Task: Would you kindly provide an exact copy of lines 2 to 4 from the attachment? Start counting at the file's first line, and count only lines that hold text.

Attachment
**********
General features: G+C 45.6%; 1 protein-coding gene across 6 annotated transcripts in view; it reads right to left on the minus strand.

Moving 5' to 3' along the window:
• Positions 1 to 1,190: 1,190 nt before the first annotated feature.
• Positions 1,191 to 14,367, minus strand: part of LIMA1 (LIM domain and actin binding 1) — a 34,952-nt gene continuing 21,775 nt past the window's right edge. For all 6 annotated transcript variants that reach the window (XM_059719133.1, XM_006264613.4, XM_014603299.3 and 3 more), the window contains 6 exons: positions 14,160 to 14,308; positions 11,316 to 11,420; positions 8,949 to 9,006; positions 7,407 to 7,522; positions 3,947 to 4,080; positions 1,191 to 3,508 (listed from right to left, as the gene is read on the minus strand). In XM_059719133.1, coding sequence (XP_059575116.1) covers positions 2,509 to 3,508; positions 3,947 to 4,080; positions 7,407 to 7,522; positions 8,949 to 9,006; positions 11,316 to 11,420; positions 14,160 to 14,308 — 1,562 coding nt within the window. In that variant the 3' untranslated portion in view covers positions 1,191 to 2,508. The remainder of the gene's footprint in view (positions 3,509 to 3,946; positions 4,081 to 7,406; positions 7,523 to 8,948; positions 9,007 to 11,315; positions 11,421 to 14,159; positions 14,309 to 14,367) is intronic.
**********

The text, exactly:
Moving 5' to 3' along the window:
• Positions 1 to 1,190: 1,190 nt before the first annotated feature.
• Positions 1,191 to 14,367, minus strand: part of LIMA1 (LIM domain and actin binding 1) — a 34,952-nt gene continuing 21,775 nt past the window's right edge. For all 6 annotated transcript variants that reach the window (XM_059719133.1, XM_006264613.4, XM_014603299.3 and 3 more), the window contains 6 exons: positions 14,160 to 14,308; positions 11,316 to 11,420; positions 8,949 to 9,006; positions 7,407 to 7,522; positions 3,947 to 4,080; positions 1,191 to 3,508 (listed from right to left, as the gene is read on the minus strand). In XM_059719133.1, coding sequence (XP_059575116.1) covers positions 2,509 to 3,508; positions 3,947 to 4,080; positions 7,407 to 7,522; positions 8,949 to 9,006; positions 11,316 to 11,420; positions 14,160 to 14,308 — 1,562 coding nt within the window. In that variant the 3' untranslated portion in view covers positions 1,191 to 2,508. The remainder of the gene's footprint in view (positions 3,509 to 3,946; positions 4,081 to 7,406; positions 7,523 to 8,948; positions 9,007 to 11,315; positions 11,421 to 14,159; positions 14,309 to 14,367) is intronic.